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|Title:||Identification of the most common problems in functioning of individuals with spinal cord injury using the international classification of functioning, disability and health|
|Abstract:||Study design: Cross-sectional, multicenter study. Objectives: To identify the most common problems of individuals with spinal cord injury (SCI) in the early post-acute and the long-term context, respectively, using the International Classification of Functioning, Disability and Health (ICF) as a frame of reference. Setting: International. Methods: The functional problems of individuals with SCI were recorded using the 264 ICF categories on the second level of the classification. Prevalence of impairment was reported along with their 95% confidence intervals. Data were stratified by context. Results: Sixteen study centers in 14 countries collected data of 489 individuals with SCI in the early post-acute context and 559 in the long-term context, respectively. Impairments in thirteen ICF categories assigned to Body functions and Body structures were more frequently reported in the long-term context, whereas limitations/restrictions in 34 ICF categories assigned to Activities and Participation were more frequently found in the early post-acute context. Eleven ICF categories from the component Environmental Factors were more frequently regarded as barriers, facilitators or both by individuals with SCI in the early post-acute context as compared with individuals with SCI in the long-term context. Only two environmental factors were more relevant for people with SCI in the long-term context than in the early post-acute context. Conclusion: The study identified a large variety of functional problems reflecting the complexity of SCI and indicated differences between the two contexts. The ICF has potential to provide a comprehensive framework for the description of functional health in individuals with SCI worldwide. © 2010 International Spinal Cord Society All rights reserved.|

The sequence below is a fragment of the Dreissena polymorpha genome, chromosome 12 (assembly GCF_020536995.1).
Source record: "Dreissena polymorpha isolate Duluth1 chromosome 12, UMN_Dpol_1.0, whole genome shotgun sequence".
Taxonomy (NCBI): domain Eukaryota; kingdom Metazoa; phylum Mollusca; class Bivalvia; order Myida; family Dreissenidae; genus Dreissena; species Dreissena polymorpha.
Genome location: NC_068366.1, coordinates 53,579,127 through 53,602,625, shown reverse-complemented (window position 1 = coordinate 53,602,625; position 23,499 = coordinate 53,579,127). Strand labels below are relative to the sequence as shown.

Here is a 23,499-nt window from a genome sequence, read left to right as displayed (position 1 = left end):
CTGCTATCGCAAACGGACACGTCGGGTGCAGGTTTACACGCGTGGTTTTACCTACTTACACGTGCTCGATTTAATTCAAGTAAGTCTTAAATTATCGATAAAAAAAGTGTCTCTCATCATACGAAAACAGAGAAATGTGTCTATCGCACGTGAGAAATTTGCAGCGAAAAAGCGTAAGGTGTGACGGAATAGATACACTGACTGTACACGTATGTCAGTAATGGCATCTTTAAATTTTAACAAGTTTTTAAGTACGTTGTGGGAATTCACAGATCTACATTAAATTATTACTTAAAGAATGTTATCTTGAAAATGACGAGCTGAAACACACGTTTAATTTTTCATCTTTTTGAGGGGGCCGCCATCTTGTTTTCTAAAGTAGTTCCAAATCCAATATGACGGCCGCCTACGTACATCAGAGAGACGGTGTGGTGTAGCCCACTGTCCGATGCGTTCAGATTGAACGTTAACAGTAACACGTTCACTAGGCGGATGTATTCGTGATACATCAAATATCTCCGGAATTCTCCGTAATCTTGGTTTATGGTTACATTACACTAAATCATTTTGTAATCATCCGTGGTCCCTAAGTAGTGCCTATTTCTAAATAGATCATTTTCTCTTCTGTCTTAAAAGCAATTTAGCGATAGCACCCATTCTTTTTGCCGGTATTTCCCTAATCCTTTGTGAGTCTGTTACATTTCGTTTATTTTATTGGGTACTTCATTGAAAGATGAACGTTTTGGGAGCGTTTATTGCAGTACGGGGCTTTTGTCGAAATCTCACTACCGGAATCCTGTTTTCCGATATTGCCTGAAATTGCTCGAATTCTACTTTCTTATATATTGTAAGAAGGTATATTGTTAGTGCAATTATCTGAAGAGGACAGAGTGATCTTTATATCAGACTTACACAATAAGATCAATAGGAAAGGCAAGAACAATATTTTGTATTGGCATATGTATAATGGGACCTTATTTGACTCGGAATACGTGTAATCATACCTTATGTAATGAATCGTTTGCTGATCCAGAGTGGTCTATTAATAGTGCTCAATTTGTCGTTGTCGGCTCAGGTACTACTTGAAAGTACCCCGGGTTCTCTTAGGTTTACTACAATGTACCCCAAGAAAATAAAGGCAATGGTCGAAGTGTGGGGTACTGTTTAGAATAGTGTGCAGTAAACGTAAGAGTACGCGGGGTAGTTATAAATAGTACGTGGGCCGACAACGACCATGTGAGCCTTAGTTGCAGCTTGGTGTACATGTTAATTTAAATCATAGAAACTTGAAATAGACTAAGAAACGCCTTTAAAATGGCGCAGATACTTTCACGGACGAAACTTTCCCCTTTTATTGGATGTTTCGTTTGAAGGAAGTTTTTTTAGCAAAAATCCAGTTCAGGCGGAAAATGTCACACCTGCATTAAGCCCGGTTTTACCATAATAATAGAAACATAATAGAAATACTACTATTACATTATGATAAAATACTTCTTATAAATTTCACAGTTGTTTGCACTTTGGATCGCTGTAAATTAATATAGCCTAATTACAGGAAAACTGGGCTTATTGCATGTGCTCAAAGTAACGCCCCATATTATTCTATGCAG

|Appears in Collections:||CMUL: Journal Articles|
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